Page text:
As the new assistant dean of evaluation and research in the School of Allied Health Sciences at Baylor, Dr. Aimee Gardner will apply principles and experiences she’s gained through her training in industrial and organizational psychology and apply it to the School’s three programs (physician assistant, nurse anesthesia and orthotics and prosthetics).
“Industrial and organizational psychology is the field that applies psychology to the workplace. You study everything from selection, training and development and assessment to leadership, job satisfaction and organizational culture so that organizations will have happy and motivated workers who contribute to a productive workplace,” said Gardner.
While she was still completing graduate school, Gardner received a serendipitous opportunity to work for a regional simulation center in Akron, Ohio. In this role, she provided input based on best practices to the design and evaluation of the simulation-based training programs to optimize effectiveness and learner retention.
From there, she continued her focus on simulation and health professions education in the Department of Surgery at UT Southwestern, where she developed simulation curricula, interprofessional activities, trainee assessments, professional development courses and program evaluations for undergraduate, graduate and faculty learners. She also was able to translate many of these efforts into publications in high quality peer-review journals.
In her new role at Baylor, she hopes to apply her wide array of experiences to a new set of specialties. Her role will entail working with each program within the School of Allied Health Sciences to ensure best practices in program evaluation, promote faculty development and scholarship and develop interprofessional activities. To achieve this last aim, Gardner will work with the surgery department with a secondary faculty appointment here at Baylor on team training activities.
“We’re experiencing a paradigm shift in all facets of health professions education, including how we’re teaching our trainees and how we’re expecting them to learn. Prior to this, it was all based on clinical experience, which can unfortunately result in variability of learning and milestone achievement. Now, the focus of curriculum development and assessment is to ensure uniform competency,” she said. “That can mean that you’re ensuring that trainees have demonstrated certain skills and behaviors while they’re on clinical rotations or it can mean that you’re supplementing their clinical experiences with other training modalities, like simulation and team-based activities.”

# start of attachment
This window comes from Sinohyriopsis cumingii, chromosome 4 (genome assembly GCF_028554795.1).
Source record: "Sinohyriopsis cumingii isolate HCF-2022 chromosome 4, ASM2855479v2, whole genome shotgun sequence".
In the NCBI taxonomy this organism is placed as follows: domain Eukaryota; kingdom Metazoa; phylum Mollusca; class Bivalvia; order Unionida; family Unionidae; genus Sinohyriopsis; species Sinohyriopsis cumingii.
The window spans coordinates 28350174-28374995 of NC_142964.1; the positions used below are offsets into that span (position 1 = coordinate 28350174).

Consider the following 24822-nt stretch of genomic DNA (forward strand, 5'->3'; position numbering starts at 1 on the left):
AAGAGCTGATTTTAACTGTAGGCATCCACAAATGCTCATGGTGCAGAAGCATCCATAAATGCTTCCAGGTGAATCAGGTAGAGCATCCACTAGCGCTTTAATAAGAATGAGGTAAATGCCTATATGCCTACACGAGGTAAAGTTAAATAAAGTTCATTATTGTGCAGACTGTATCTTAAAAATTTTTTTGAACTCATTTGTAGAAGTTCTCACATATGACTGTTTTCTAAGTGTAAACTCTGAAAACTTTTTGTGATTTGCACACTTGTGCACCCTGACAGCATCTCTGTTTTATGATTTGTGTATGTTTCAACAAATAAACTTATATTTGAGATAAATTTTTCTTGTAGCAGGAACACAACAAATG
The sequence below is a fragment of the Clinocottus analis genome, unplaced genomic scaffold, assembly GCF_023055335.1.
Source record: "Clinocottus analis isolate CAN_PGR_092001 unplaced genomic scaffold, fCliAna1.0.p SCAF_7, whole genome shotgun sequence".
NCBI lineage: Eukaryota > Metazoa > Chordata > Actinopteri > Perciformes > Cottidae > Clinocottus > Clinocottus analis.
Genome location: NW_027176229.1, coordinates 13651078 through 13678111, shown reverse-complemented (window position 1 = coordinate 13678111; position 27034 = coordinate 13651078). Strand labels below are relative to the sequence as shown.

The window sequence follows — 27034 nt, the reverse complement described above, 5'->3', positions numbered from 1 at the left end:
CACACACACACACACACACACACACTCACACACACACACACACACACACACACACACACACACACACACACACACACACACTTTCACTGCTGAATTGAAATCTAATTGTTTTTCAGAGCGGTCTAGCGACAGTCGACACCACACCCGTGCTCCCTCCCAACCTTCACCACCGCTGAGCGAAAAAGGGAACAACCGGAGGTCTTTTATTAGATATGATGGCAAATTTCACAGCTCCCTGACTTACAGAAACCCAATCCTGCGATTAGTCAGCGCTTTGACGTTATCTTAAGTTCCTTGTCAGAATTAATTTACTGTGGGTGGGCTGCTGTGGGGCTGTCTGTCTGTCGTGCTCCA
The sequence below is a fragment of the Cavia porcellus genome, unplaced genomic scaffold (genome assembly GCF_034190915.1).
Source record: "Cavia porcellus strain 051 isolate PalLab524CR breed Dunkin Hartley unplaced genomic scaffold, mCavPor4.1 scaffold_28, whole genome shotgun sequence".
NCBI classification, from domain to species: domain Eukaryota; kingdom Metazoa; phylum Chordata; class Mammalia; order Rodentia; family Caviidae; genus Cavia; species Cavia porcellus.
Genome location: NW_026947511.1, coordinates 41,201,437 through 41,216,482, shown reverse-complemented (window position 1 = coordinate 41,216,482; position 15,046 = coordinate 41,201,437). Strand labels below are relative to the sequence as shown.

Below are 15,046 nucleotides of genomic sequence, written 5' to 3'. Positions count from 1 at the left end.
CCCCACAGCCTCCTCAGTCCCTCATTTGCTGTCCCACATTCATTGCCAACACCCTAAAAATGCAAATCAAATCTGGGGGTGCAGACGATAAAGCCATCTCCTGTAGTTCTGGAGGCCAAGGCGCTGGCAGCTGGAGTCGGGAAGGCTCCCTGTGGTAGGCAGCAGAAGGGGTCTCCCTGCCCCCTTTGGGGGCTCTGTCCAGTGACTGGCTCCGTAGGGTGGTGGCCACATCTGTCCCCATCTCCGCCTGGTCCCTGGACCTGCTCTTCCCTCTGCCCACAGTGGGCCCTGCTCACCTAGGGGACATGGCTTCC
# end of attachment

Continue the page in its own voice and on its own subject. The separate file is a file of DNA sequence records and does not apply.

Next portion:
Regardless of method, the goal is to ensure our training programs are providing a comprehensive education and that our learners are able to achieve uniform competency. Time to learn may vary, but the outcome needs to be same. That’s why the assessment part is so important; you need frequent assessment to ensure that everyone’s on track.”
Gardner also will continue to work heavily in educational research and scholarship.
“Each of our programs is already extremely well regarded, and part of my role is to help disseminate their innovations and hard work through public presentations and publications,” she said.
Gardner is excited to join Baylor College of Medicine and looks forward to opportunities for collaboration within the College and across the Texas Medical Center.
“Being in the Texas Medical Center is a very special and unique opportunity. I already recognize and appreciate this environment and continue to be in awe of the innovation happening around us,” said Gardner.